The circular, literally “hermetic” structure of the film — like the Locked Room itself — is now clear. We begin with the Living Dead — ordinary men and women, but with some spark of the transcendent that renders them unable to tolerate the banality of “the whole Establishment” (as Tom describes the targets of his undead mischief). Dying to this world, they are reborn as Immortals subject to no authority but themselves; but ultimately, having thrown off karmic ties, they are fully transformed into Men — and the red leather chick — of Stone, no longer weaving among the stones but upright and unmoving.

Finally, as usual with horror flicks, the creepiest story is backstage. George Sanders is the star name here, but unlike later work by Christopher Lee or Peter Cushing, he doesn’t look like he’s having any late career fun in this two-bit Brit flick.[19] He mumbles his lines throughout — unless that’s an artifact of the poor production or the DVD transfer — and looks bored — terminally so. As it happens, as soon as the picture wrapped, Sanders killed himself. Perhaps he was more inspired by the script in real life than he seems on film? Whether he came back is unknown,

[20]

“Fasten your seatbelt, Madam, it’s going to be a bumpy night.”

Notes

1. Actually, there’s a Blu-ray that just came out, “packed” with special features, which I can’t afford at the moment, but dig it if you can. Like similar low-budget Brit horror films of the time — such as The Wicker Man — it seems to exist in various different versions with various cuts and runtimes. Oddly enough a version close to the Blu-ray can be had on an otherwise disgusting “Laugh Track” DVD — a “white rapper” version of MST3K that, mercifully, can be run without said rapping, and for only a couple of bucks on Amazon.

2. MST3K, “The Starfighters.”

3. It turns out to be the veddy British John Cameron who recently reminisced for the release of the soundtrack:

Jazz and session musicians playing pre-punk ‘trash-rock’ for a tale of supernatural gore and mayhem, on a Shepperton recording stage more suited to the LSO than a rock line-up, complete with ‘suit-and-tie’ recording engineer is one of my more unexpected memories. In a pre-synthesizer age every trick was used: Musser vibes through phase and wah-wah pedals, phased bowed bass, drumsticks inside a grand piano, electric harpsichord through a compressor, Hammond organ fed through a phase unit and Leslie speakers, and wordless solo voice. . . . Sorry my recollection is a little blurred, hell, it was the 1970s!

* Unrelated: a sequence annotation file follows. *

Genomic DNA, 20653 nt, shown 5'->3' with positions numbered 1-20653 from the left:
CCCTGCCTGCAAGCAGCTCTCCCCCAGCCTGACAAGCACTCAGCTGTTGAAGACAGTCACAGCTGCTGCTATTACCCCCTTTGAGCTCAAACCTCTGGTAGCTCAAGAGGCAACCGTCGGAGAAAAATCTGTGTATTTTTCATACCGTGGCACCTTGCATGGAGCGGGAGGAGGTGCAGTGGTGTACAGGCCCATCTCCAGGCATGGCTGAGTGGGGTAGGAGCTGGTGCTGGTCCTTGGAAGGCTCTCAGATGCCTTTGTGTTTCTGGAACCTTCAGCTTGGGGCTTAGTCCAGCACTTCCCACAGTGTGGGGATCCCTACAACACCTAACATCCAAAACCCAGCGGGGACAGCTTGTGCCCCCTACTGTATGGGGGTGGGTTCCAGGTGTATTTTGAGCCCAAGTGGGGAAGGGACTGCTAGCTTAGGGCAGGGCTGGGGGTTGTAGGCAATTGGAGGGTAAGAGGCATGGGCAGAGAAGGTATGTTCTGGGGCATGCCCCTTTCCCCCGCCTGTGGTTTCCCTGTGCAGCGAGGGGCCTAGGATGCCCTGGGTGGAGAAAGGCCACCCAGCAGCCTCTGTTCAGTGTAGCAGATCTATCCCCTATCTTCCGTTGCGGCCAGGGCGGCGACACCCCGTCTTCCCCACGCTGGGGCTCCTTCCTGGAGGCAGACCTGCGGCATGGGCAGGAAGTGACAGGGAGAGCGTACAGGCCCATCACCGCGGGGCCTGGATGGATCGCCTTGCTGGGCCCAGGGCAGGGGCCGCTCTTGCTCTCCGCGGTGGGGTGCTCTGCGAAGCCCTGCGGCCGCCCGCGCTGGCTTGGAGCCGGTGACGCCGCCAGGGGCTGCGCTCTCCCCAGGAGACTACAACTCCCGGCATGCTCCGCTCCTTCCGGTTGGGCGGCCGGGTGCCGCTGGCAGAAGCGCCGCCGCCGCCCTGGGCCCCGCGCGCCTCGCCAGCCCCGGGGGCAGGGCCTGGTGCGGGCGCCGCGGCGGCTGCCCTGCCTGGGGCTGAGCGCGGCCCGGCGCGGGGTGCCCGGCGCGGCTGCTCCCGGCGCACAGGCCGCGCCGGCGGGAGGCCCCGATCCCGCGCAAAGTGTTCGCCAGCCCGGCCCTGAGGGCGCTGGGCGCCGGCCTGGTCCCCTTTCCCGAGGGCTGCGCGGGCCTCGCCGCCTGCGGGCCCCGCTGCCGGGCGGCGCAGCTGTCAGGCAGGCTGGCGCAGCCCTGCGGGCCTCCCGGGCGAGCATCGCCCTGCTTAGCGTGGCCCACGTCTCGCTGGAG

4. Imported a few years earlier to play the Magic Negro in To Sir With Love, a vile film redeemed only barely by the transcendental Lulu.

5. “In the morning if my face is a little puffy I’ll put on an ice pack while doing stomach crunches. I can do 1000 now.” — Patrick Bateman, American Psycho.

6. One can only imagine there must have been some influence here on the cover of Mr. Loaf’s 1977 opus; I don’t know of any other previous use of this trope. One might also compare Mr. Loaf’s character, Eddie, in another Brit-horror film, 1975’s Rocky Horror Picture Show, who rides a motorcycle out when he escapes from the freezer prison-grave [?], only to also wind up dead again. There is also a very similar looking character (though still, as noted, very neat and clean) in the Living Dead named — Chopped Meat. Both Tom and Dr. Frankenfurter live in very British gothic mansions with all the latest mod cons, though Riff Raff is a sadly decayed Shadwell. The swaggering, always in leather Tom is sort of a combination of Eddie and Rocky, and thus would have made a more suitable companion for the Dr. than either.

7. Derived from colonial readings of Hegel and Emerson, and serious enough to warrant William James devoting a chapter — “The Religion of Healthy-Mindedness” — in his lectures on the Varieties of Religious Experience. For an alt-Historical account, see The Secret Source (Feral House) that traces it back to the Egyptian Hermetics — rightly so, as we shall soon see.

8. Ride the Tiger, pp. 216–17. See also the remarks on the very last page, p. 227.

9. Evola discusses these contrasting fates in many places, for example, Chapter 8 of Revolt Against the Modern World, “The Two Paths of the Afterlife.”

10. Evola himself discusses the incident in The Path of Cinnabar, pp. 183–4, where he disavows any “occult attack” interpretations. If it seems rude to speculate thus around Evola’s personal situation, there are distinguished precedents; no less than Eliade speculated in a letter that Evola had been wounded in the chakra that governed pride and arrogance — “and what do you think about that?”

11. See The Hermetic Tradition, especially the “Introduction to Part One: The Tree, the Serpent and the Titans.”